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  • CramHacks Chronicles #21: Weekly Cybersecurity Newsletter!

CramHacks Chronicles #21: Weekly Cybersecurity Newsletter!

OpenAI partners with the Pentagon, NSA admits to purchasing browsing data, CISA's SBOM Guidance, and more.

🥳 Happy Monday! 🥳

Thus far, we’ve amassed more than 250 subscribers interested in software supply chain security. However, my interests don’t exclusively rest within supply chain security; I’m sure yours don’t either!

In today’s newsletter, we go beyond software supply chain security. I hope you enjoy this new format, and please do let me know your thoughts.

I hope this new format attracts folks from all walks of life in cybersecurity. Building off the community we’ve established thus far.

Table of Contents

Application Security

Over 5,300 GitLab servers exposed to zero-click account takeover attacks
BleepingComputer’s Bill Toulas notes that over 5,300 internet-exposed GitLab instances are vulnerable to CVE-2023-7028, an unauthenticated account takeover vulnerability announced earlier this month. Fortunately, the vulnerability does not evade multi-factor authentication requirements for those who have enforced it.

👋 Multi-factor authentication (MFA) is a single layer. Do not rely on this! If you’re managing a vulnerable GitLab instance, get to upgrading.

GitHub Actions Pipeline Enumeration and Attack Tool
“Gato, or GitHub Attack Toolkit, is an enumeration and attack tool that allows both blue teamers and offensive security practitioners to identify and exploit pipeline vulnerabilities within a GitHub organization's public and private repositories.”

👋 This tool has been published by the authors of the One Supply Chain Attack to Rule Them All attack vector.

AI/ML Security

OpenAI drops ban on military tools to partner with the Pentagon
“Last week, OpenAI removed language in its usage policy that would ban its AI from being used in “military and warfare” applications, sparking alarm among AI safety advocates.”

👋 OpenAI’s Anna Makanju, VP of Global Affairs, stated that the company will retain its ban on developing weapons. There are current discussions with the U.S. government about developing tools to reduce veteran suicides.

Exploring the Vulnerabilities of AI: A Universal Prompt Injection Attack in the GPT Store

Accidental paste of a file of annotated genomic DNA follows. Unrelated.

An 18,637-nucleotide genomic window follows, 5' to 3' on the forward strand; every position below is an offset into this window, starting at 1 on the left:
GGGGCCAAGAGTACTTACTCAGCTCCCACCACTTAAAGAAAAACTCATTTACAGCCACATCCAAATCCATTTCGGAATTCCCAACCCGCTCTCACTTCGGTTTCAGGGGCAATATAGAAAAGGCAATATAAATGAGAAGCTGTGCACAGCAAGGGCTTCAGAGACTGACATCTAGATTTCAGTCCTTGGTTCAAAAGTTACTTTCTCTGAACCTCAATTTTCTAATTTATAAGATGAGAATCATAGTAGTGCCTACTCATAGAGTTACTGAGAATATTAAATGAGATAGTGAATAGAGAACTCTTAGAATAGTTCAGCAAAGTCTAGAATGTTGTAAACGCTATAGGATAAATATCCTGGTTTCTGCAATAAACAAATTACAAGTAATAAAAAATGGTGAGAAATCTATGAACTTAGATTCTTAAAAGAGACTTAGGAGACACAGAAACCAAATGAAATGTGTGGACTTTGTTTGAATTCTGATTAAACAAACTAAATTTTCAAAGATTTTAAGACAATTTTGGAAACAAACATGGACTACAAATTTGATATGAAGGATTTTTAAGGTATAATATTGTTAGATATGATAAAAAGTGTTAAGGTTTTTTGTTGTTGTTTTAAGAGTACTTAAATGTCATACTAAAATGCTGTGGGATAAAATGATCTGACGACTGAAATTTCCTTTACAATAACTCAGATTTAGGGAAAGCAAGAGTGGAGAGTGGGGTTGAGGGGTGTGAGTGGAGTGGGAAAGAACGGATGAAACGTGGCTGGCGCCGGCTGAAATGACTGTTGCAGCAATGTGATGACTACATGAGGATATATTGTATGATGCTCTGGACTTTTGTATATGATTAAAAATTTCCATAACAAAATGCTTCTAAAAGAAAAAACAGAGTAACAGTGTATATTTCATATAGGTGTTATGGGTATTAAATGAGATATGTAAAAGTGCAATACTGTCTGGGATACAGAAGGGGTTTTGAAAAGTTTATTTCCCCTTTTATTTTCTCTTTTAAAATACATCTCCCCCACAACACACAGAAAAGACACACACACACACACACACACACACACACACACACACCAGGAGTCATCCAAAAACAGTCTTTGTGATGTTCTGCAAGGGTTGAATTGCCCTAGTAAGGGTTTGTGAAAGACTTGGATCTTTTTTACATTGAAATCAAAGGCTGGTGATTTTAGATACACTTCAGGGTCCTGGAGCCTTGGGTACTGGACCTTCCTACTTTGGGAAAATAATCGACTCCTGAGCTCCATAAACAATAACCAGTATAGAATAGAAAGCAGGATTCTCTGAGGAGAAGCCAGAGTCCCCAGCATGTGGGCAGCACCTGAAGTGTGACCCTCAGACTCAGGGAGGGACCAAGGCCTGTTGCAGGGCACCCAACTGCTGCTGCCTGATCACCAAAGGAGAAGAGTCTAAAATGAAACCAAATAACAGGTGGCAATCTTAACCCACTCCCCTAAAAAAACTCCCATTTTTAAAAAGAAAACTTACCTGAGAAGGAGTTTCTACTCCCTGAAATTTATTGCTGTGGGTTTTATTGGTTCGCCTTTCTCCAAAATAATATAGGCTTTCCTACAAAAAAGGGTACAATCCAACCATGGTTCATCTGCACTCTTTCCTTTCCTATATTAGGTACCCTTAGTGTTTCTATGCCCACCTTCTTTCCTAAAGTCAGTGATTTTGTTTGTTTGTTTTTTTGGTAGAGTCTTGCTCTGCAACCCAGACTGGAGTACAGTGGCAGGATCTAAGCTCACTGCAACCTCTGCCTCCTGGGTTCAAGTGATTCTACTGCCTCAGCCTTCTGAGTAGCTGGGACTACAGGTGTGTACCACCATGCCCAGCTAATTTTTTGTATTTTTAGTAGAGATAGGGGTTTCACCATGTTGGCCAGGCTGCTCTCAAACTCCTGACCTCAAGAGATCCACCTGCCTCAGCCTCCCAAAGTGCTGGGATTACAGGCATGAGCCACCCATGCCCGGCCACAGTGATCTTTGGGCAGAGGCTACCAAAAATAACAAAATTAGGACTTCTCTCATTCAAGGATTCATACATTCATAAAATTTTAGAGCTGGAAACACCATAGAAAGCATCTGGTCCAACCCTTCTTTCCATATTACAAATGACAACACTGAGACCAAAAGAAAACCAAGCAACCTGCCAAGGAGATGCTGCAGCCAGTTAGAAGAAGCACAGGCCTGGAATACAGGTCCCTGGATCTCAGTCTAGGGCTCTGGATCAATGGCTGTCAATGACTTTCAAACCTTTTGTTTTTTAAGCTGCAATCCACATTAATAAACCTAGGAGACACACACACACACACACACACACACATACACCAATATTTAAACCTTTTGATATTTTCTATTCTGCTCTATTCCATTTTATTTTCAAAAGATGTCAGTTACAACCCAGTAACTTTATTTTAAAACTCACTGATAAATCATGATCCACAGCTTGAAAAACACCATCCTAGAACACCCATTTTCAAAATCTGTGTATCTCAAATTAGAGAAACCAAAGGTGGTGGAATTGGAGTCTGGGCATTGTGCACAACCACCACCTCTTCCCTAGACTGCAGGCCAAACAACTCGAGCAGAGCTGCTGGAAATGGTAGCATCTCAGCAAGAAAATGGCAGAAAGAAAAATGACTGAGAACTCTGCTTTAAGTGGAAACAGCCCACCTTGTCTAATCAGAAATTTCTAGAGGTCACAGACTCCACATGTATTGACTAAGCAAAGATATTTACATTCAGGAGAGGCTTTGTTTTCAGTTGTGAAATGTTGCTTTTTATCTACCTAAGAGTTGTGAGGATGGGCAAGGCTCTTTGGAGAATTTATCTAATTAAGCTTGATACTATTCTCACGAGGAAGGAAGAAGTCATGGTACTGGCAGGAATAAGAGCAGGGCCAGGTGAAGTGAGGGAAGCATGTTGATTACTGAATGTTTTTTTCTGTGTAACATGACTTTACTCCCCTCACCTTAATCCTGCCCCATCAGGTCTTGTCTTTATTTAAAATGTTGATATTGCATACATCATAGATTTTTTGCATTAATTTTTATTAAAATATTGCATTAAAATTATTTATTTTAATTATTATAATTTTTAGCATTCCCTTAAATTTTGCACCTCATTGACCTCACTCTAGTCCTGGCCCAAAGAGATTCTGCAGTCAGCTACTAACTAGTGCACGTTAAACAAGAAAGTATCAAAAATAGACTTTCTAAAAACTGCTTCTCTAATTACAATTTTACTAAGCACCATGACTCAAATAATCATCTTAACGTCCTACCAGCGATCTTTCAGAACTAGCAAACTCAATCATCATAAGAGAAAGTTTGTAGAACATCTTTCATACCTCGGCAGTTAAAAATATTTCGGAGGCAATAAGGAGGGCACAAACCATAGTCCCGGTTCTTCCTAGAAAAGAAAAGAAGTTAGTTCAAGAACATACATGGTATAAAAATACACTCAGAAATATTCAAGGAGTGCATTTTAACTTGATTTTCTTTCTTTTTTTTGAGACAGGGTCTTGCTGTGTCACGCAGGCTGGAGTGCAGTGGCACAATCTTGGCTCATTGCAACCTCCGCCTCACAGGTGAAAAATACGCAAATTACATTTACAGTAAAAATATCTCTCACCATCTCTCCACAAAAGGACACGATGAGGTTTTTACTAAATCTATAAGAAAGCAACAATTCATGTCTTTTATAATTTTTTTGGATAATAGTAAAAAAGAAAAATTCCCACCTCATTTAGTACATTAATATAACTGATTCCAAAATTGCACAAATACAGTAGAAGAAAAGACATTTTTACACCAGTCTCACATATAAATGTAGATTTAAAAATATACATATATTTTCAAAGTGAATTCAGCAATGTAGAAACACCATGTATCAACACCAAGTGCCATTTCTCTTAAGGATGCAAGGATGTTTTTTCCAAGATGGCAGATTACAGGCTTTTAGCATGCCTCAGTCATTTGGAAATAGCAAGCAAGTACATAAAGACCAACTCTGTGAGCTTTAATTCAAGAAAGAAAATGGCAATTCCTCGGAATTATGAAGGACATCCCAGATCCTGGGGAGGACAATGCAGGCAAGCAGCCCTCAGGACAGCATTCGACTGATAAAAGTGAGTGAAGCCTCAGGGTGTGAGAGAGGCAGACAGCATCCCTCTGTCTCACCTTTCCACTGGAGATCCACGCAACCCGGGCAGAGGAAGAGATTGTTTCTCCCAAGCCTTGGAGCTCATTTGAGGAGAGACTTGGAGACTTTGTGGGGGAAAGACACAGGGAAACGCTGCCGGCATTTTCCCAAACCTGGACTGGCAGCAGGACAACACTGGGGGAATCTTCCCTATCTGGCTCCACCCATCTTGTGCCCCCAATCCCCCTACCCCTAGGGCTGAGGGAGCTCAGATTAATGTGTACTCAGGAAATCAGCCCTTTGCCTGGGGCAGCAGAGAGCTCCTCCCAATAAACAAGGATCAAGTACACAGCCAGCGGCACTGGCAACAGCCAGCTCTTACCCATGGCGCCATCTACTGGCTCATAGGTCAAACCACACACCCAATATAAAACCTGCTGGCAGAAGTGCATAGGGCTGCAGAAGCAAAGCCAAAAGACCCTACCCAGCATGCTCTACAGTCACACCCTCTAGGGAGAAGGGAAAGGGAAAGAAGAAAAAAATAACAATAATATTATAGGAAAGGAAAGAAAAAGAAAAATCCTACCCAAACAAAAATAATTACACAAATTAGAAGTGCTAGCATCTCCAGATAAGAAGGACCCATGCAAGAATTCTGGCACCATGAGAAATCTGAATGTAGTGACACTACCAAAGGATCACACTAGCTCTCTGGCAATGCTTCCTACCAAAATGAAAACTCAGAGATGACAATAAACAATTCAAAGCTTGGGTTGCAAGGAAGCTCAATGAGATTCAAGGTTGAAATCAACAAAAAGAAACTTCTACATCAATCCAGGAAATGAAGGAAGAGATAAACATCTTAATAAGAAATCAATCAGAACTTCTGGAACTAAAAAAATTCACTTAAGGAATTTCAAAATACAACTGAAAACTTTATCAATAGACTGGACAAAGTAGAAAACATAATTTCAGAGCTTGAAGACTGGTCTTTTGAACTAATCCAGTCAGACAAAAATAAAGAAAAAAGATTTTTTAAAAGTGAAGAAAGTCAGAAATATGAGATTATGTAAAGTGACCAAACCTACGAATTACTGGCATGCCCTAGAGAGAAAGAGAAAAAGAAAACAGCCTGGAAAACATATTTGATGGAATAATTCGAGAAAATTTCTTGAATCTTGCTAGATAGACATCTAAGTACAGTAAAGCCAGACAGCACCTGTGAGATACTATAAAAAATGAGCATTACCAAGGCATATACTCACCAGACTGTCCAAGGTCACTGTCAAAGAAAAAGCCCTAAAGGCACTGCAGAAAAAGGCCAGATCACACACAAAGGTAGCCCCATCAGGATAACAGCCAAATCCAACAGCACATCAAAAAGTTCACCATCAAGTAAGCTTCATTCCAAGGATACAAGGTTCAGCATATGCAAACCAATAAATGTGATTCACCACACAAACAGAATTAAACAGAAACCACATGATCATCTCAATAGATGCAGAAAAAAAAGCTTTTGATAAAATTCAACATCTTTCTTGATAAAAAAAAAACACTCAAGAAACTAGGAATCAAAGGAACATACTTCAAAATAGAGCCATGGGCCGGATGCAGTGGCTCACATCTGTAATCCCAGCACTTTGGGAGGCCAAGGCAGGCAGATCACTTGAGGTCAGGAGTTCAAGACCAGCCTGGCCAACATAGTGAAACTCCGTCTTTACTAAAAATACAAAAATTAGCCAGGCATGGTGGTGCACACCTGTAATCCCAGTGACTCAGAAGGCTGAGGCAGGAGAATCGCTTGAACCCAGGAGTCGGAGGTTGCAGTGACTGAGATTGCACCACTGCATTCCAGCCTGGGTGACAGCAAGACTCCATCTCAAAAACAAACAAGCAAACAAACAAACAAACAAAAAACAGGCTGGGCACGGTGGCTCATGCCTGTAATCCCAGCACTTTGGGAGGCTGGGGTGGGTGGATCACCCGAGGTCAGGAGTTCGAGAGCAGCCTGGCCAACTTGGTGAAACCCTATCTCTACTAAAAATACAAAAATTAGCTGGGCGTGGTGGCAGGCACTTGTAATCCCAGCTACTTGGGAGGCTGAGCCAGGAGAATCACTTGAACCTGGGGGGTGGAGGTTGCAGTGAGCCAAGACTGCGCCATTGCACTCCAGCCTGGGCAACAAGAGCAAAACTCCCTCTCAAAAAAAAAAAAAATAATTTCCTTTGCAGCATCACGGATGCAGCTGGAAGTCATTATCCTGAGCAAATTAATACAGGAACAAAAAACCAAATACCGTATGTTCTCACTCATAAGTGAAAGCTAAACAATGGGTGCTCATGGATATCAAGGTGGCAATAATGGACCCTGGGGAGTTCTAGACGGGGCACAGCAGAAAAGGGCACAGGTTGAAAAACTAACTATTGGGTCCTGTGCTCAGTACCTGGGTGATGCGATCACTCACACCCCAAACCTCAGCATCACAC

Andrew Horton, CTO of ThreatCanary, discusses “pre-prompts,” which are the instructions prepended to whatever you type in. As ChatGPT has recently released the GPT Store, many GPTs are susceptible and enable users to disclose the inner workings via prompt injection.

👋 Shoutout to Jeff Williams for sharing this on LinkedIn and showing a simple proof of concept for disabling OpenAI’s guardian tool.

A Chevy for $1? Car dealer chatbots show perils of AI for customer service
Chris Bakke takes Chevrolet of Watsonville for a ride and uses a pseudo prompt injection attack to make the chatbot agree to sell Chris a 2024 Chevy Tahoe for USD 1.00. Screenshots of the chat here.

👋 The modern-day equivalent of modifying a website’s HTML 😆.

Cloud Security

Sys:All: How A Simple Loophole in Google Kubernetes Engine Puts Clusters at Risk of Compromise
The Orca Research Pod has discovered a loophole, Sys:All, which leaves more than 1 million misconfigured Google Kubernetes Engine (GKE) clusters vulnerable, potentially to full compromise, without leaving a trail.

The crux of this issue is that the GKE system:authenticated group includes any user with a valid Google account. Administrators who do not recognize this may bind the group to permissive roles, thinking it is safe.

👋 This is the intended behavior; however, I would agree that it is misleading. I likely would have assumed it was authenticated users within my organization 🤷‍♂️.